American College of Radiology

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The American College of Radiology (ACR), founded in 1923, is a professional medical society representing nearly 40,000 diagnostic radiologists, radiation oncologists, interventional radiologists, nuclear medicine physicians and medical physicists.

The ACR has 54 chapters in the United States, Canada and the Council of Affiliated Regional Radiation Oncology Societies (CARROS).[1]

Medical imaging accreditation[edit]

The ACR has accredited more than 39,000 medical imaging facilities[2] in 10 imaging modalities since 1987, including:

ACR Appropriateness Criteria[edit]

The ACR Appropriateness Criteria (ACR AC) are evidence-based guidelines that assist referring physicians and other providers in making the most appropriate imaging or treatment decision for a specific clinical condition. The ACR AC includes 178 diagnostic imaging and interventional radiology topics with 912 clinical variants and over 1,550 clinical scenarios.

ACR AC are available to all physicians via ACR Select, a module contained within CareSelect Imaging.

In creating the ACR AC, the ACR Task Force on Appropriateness Criteria incorporated attributes for developing acceptable medical practice guidelines used by the Agency for Healthcare Research and Quality (AHRQ), as designed by the Institute of Medicine.

Data registries[edit]

The ACR National Radiology Data Registry (NRDR) develops benchmarks and comparisons to help imaging facilities improve quality of patient care with its collection of registries related to a range of radiological procedures. The registries include:

  • CT Colonography (CTC) Registry
  • Dose Index Registry (DIR)
  • Interventional Radiology (IR) Registry
  • General Radiology Improvement Database (GRID)
  • Lung Cancer Screening Registry (LCSR)
  • National Mammography Database (NMD)

NRDR was approved as a Qualified Clinical Data Registry (QCDR) for 2018 MIPS Reporting.

Specialized medical education[edit]

  • ACR Education Center – located in Reston, VA, offers specialized mini-fellowships in more than a dozen clinical areas.[3]
  • American Institute for Radiologic Pathology (AIRP) – The AIRP conducts five courses for radiology residents and fellows, and seven categorical courses for practicing radiologists and other physicians each year in Silver Spring, MD.[4]
  • Radiology Leadership Institute (RLI) – The RLI offers leadership and business management training specifically for radiologists.[5]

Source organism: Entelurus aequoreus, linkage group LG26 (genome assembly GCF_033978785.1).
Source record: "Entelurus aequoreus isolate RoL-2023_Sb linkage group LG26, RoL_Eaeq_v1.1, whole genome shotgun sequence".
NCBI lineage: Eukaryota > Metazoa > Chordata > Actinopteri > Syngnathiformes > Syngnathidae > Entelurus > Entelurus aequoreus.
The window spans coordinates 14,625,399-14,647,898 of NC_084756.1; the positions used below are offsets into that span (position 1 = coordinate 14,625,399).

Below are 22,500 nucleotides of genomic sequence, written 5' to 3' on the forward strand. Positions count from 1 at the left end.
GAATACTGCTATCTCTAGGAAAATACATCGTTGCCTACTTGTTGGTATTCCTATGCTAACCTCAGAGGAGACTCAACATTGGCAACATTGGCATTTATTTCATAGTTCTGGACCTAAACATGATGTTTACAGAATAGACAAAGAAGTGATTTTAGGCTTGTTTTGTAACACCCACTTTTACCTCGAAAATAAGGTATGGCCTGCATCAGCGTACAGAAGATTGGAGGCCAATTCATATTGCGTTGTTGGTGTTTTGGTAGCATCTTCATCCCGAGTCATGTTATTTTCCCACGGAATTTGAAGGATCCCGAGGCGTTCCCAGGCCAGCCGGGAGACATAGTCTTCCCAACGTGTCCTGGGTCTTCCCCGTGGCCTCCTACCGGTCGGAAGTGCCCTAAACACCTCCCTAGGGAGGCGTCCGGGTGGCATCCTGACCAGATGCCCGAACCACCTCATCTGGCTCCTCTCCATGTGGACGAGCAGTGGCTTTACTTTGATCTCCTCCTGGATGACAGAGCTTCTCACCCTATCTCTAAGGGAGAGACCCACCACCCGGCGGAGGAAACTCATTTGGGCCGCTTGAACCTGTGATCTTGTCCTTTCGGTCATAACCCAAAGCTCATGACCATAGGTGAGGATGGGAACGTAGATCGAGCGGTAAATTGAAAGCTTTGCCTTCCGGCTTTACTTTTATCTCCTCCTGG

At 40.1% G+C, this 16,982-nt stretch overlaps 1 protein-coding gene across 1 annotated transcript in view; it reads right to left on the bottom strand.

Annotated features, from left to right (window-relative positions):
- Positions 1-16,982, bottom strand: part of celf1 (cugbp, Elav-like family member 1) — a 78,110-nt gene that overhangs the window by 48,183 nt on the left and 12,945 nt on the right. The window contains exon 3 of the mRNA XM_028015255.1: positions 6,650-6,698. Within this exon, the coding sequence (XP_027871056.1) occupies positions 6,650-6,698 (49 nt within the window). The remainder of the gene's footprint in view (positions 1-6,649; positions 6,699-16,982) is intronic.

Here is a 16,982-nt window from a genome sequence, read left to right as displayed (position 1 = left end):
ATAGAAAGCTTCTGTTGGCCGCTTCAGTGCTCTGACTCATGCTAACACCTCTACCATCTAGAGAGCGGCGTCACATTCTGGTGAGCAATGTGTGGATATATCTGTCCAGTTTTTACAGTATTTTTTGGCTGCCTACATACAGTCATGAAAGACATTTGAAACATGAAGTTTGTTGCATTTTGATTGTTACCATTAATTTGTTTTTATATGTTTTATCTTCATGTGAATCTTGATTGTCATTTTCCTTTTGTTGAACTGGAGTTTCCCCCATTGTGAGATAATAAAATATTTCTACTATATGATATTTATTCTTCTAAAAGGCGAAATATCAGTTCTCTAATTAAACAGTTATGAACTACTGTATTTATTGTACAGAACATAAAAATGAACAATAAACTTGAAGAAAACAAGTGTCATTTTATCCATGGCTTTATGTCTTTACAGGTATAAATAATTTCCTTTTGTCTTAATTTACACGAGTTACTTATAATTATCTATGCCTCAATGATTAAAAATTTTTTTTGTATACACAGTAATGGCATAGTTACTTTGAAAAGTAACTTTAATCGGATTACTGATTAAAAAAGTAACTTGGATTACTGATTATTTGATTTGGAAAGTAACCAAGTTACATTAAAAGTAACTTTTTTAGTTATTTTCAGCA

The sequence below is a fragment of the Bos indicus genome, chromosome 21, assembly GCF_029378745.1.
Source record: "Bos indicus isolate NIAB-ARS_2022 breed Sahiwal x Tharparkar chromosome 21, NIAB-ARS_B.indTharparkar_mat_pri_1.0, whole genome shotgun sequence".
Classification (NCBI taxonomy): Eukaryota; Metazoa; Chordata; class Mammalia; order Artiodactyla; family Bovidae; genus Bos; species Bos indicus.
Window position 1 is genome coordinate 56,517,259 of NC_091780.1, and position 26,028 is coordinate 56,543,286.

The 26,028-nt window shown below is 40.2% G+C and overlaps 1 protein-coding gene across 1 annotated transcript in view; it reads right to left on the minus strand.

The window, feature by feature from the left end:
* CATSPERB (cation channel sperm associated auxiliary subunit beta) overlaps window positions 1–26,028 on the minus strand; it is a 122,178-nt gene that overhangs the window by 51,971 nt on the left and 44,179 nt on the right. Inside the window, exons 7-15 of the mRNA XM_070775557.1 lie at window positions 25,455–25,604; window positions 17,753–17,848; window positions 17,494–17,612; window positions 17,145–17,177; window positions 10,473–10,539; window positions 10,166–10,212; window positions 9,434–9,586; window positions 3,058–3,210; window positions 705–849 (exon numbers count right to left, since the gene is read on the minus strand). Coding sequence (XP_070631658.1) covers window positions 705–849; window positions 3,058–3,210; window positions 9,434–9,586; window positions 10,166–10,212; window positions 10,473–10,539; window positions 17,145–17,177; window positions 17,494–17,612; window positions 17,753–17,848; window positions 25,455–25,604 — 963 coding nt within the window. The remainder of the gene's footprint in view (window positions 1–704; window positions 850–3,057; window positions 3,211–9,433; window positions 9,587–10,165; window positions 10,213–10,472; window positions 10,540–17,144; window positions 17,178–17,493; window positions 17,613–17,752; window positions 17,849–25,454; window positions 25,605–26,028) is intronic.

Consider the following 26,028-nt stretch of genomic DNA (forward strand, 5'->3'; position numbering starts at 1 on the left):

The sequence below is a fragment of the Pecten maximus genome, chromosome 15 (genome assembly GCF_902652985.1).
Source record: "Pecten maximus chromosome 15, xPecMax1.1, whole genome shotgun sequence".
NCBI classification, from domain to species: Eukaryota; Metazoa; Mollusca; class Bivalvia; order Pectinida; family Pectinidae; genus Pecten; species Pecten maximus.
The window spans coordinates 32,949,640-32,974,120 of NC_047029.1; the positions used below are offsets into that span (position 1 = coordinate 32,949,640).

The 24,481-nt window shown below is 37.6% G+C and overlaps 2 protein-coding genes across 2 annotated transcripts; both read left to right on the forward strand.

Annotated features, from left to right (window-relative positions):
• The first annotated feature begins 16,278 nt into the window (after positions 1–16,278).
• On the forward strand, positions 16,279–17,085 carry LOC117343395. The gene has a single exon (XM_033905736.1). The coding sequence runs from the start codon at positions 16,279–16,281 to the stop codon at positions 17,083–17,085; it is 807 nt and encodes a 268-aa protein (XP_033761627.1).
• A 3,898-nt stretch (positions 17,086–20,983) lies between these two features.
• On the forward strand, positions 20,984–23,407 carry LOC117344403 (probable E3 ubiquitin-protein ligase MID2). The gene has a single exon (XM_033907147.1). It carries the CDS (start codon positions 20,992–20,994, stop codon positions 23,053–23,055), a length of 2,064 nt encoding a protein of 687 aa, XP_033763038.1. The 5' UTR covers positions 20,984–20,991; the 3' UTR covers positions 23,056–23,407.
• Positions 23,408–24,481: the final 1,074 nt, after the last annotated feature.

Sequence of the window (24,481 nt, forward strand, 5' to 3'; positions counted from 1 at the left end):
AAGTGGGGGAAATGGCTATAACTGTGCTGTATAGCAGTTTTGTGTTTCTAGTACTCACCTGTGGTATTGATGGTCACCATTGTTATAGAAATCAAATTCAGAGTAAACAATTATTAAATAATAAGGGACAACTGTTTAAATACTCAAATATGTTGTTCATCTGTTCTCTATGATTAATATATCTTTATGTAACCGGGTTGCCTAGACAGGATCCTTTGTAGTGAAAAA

Publications[edit]

  • The Journal of the American College of Radiology (JACR)[6] – The official journal of ACR.
  • ACR Bulletin – a monthly publication covering topics on radiology.

Collaborations[edit]

The ACR provides patient information through the website Radiologyinfo.org,[7] co-produced by the Radiological Society of North America, to help patients understand how various radiology procedures and radiation therapy are performed.

Imaging 3.0[edit]

ACR's Imaging 3.0 initiative is a roadmap to transition the practice of radiology from volume-based to value-based care. Four main focus areas of Imaging 3.0 include;[8]

  • Integrated service environment – Integrating radiologists in the patient care continuum i.
  • New healthcare organizations – Participate in the design, maintenance, and management of these new health care organizations, such as PCMHs, ACOs, and those yet to be formed.
  • Patient-focused care – Ensure patients understand their options regarding medical imaging, offer radiology reports in terms, and provide basic education on imaging exams and preparation for them.
  • A network of tools and services – Expert advice from leading radiology, technology, and business consultants.

See also[edit]

References[edit]

  1. ^ "ACR Chapters". www.acr.org. Retrieved 2018-06-14.
  2. ^ "Accredited Facility Search".
  3. ^ "ACR Education Center in Reston – the World's Best Practice Simulator | American College of Radiology". www.acr.org. Retrieved 2019-07-01.
  4. ^ "AIRP".
  5. ^ "Radiology Leadership Institute". www.acr.org. Retrieved 2019-07-01.
  6. ^ "Journal of the American College of Radiology Home Page". www.jacr.org. Retrieved 2019-07-01.
  7. ^ "RadiologyInfo.org". www.radiologyinfo.org. Retrieved 2018-06-14.
  8. ^ "Resources". www.acr.org.